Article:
school. I knew him as a teacher in
the school from which he graduated
at the head <>t' his class. h<> waa h
valued assistant to me during my in
cumbency as secretary of state of Ar-
Tovlnr the nresenti During the greater part of terri cumuency as secretary of state ot Ar-
Hon. Chares A. . . _ torial government in Oklahoma, there kansas, and was afterwards appoint-
State Examiner and Inspector ot UK a- practically no systematic check e(j deputy commissioner of mines,
homa needs no introduction to the j Upon the collections and disburse- manufactures and agriculture of the
, , pnHv Hft's which ments of revenues and public funds 8tate which position he held for four
were rte (fays "hat tried the ^'ouls of £ Oklahoma, although the statutes year'. Por t<Je paBt ten yearB lle has
were theid y• provided for various auditing boards, been one of the successful insurance
Union labor, and^up days o^tne pro ^ ^ prftctically dead ^ Qf oklahoma JUld Arkan8ag.
famous nr wo's devoting bis letters. 'all positions he has been faithful,
troubles,> . . f. . as "Master The legislature of 190;" attempted ilonest and true, always rendering
S _f thp "Kntehts of Labor " 1 to correct conditions by passing the satisfactory service. He is a com
then one ^?t?e most power- county auditor's law, but this, also,' merciai college graduate, also a
fid labor orginizations in the Tinted was more or less ignored. Evidently graduate of law.
till labor o - these conditions were fully known "Mr. (Juthrie is strictly a self-made
States. | and realized by the constitutional marit anfj iiag an Gf his life been iden-
co'nvention and as a remdy it ere- titled with the moral, religious and best
ated the office of state examiner and interests of the country. He is a
inspector, clothing it with executive genuine democrat of the 'old school'
authority, and providing that the per- type; and is in every way worthy of
son eligible to hold said oilice must the support of every citizen of Okla-
be an "expert accountant of at least homa county."
three years' experience." It pro-
vided that Ills duties should be to
examine all county trasurers and
the state treasurers books and ac-
counts ill their hands or in the banks,
without notice to the treasurers
least twice each year.
NATIONAL CAPITOL TO
SEE A BIG LABOR WAR.
Illy Pan-American Press.)
vaoutc.o, ... , Washington, 1). July 20.—Forced
?ast twice eacn year. It provided to the conclusion that the Kmployers'
iirther, that he shall be a member Association of this city Is leading a sys-
.Iof the state .board of equalization j tematic attack upon organized labor
of taxes and assessors of railroads throughout the District of Columbia for
and corporations, and that other du- the purpose of making Washington
i lies and powers might be added by ] "the model open shop of the 1'nited
law. • States," eighty presidents of local un-
! in pursuance to the last clause, |0ns met in the Typographical Temple
' ihe nrst and second legislatures ml(l pledged an immediate t ash sum of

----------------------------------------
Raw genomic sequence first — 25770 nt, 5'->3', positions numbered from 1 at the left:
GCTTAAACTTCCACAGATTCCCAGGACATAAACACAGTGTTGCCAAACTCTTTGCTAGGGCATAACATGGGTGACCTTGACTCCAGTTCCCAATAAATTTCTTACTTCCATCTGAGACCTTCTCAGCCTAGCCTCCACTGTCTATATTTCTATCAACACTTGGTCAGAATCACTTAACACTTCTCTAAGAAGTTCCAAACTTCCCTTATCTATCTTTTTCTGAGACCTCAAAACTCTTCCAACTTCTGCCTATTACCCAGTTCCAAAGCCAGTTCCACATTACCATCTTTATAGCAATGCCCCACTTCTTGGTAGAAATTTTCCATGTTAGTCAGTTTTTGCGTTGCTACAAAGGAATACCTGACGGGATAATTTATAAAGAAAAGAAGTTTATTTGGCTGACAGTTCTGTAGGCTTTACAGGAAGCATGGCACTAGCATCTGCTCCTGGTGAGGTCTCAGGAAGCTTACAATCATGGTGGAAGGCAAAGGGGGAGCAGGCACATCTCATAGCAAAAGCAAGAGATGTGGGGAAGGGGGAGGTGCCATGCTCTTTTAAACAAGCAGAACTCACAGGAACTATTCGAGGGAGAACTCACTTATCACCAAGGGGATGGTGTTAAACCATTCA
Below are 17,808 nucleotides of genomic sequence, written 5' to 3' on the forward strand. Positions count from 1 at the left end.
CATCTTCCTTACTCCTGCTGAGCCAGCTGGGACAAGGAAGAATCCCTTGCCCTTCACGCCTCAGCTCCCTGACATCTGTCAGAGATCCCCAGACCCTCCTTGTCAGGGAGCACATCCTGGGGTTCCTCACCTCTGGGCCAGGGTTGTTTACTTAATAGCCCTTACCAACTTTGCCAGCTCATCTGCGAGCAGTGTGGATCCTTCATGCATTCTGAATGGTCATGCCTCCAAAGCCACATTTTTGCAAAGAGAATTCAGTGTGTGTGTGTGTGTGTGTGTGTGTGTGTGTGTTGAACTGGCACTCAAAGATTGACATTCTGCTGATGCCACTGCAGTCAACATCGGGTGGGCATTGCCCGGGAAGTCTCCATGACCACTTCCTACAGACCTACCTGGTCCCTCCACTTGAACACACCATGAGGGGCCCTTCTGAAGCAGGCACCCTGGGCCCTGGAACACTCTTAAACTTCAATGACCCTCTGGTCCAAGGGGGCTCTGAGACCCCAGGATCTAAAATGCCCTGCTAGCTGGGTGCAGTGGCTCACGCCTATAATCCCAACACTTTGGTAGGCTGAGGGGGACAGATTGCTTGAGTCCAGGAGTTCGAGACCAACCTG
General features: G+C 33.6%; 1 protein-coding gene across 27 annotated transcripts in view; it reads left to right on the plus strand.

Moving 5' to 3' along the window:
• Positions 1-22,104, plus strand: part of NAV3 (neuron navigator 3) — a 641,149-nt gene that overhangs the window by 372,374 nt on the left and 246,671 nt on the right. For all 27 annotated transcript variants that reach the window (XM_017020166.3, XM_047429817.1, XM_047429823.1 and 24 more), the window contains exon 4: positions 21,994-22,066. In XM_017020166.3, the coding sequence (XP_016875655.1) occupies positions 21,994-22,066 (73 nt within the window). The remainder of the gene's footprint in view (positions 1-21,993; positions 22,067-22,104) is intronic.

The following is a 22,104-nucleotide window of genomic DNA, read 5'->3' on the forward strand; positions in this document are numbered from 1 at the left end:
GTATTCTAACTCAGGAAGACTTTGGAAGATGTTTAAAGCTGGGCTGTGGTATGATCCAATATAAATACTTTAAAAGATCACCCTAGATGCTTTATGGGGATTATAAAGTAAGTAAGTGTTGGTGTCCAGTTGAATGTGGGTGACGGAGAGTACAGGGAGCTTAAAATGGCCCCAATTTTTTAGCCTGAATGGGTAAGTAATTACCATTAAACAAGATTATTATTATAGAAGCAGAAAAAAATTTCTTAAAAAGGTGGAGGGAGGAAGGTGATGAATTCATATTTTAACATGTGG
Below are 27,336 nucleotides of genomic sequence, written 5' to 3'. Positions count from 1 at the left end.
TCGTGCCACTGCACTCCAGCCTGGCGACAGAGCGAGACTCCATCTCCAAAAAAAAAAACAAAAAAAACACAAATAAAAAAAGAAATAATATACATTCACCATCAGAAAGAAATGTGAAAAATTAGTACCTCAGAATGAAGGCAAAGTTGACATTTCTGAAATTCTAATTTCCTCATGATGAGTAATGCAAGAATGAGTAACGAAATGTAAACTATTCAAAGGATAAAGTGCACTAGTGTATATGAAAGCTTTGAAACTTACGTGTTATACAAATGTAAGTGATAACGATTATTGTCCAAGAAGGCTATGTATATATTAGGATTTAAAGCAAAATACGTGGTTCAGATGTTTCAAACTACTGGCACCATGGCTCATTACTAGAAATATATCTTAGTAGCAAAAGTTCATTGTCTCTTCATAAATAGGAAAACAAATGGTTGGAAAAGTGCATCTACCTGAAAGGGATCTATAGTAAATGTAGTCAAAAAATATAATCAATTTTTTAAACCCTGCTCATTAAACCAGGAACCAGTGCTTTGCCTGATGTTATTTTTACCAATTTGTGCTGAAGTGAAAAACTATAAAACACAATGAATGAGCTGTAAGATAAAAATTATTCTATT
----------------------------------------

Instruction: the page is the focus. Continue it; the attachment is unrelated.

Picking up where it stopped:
I provided additional duties, that tilt . $10,000 for union defense and in addl-
1 examiner and inspector shall exam- tion a monthly assessment of 2i> cents
line the books ami accounts of all , per capita upon the 35,OOii members of
i state ofheers who collect or dis- organized labor in the District.
j burse runds of the state or under Chairman Charles I). Seals asserts
jibe •management" of tlie state, to that the committee lias still <.tlierj
examine the financial transactions \ plans of adding to this fighting fund.
all public, educational, charitable, which must be large because it is not
„r this Stat! 'penal and reformatory institutions of only the local Employers' Association
Prior to the opening of tmi ttatei^ gt ()> pre(crtbe methods of the unions have to face, but the secret
to settlemei.. he acted as a=ht. i. h-ofckeeping tor these and all county power of the Tatt administration
state auditor and insu™"=® com™1B jotik.es, examine all tax levies and which in Washington is actually the
sioner of the State of Kansas. ' ( |.(le|. the ,.orrection thereof if ex- city government.
since the days of the famous It ,.,.SSIV,. or erroneous, to expose false "We are not blind to the motiv--
to Oklahoma, he has resided " ' ttml erroneous methods of accounting, and perrons behind thi. lystematic
has been engaged In the abstract du d tQ lnstrU(., o(acerg when necessary drive against organized labor in the
ness since coming here up to i«oi, a books and accounts in the District of Columbia," explained a
which time nc was elected sw raanner, and in order to insure , prominent member of the Central La-
amitier and Inspector, when we "rM> thorough examination, power is bor Union, "because the community of
assumed statehood |a '
LIGHT UP THOSE DARK SHOW WINDOWS.
Mr. Merchant, and prove to the people that you believe in
your city and your business. Demonstrate that you have con
fidence in your goods by exhibiting them under tlie se<u< lung
rays of electric light. Back up your claims to being wide-
awake by making attractive window displays and LICjI I 1 INC j
THE^M UP, so that you will get 1 8 hours service out of the
window investment instead of the I Z daylight hours. L< t
people know that you stand for progress and" efficiency in
square dealing and full values. Money spent for good show
window lighting is just as necessary and just as profitable as
money spent for clerk hire.
OKLAHOMA GAS & ELECTRIC CO.
P. B. X. 14 1 '2 North Broadway
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Wilson, Ollie S. The Oklahoma Labor Unit (Oklahoma City, Okla.), Vol. 2, No. 6, Ed. 1 Saturday, July 30, 1910, newspaper, July 30, 1910; Oklahoma City, Oklahoma. (gateway.okhistory.org/ark:/67531/metadc106903/m1/3/: accessed May 24, 2018), The Gateway to Oklahoma History, gateway.okhistory.org; crediting Oklahoma Historical Society.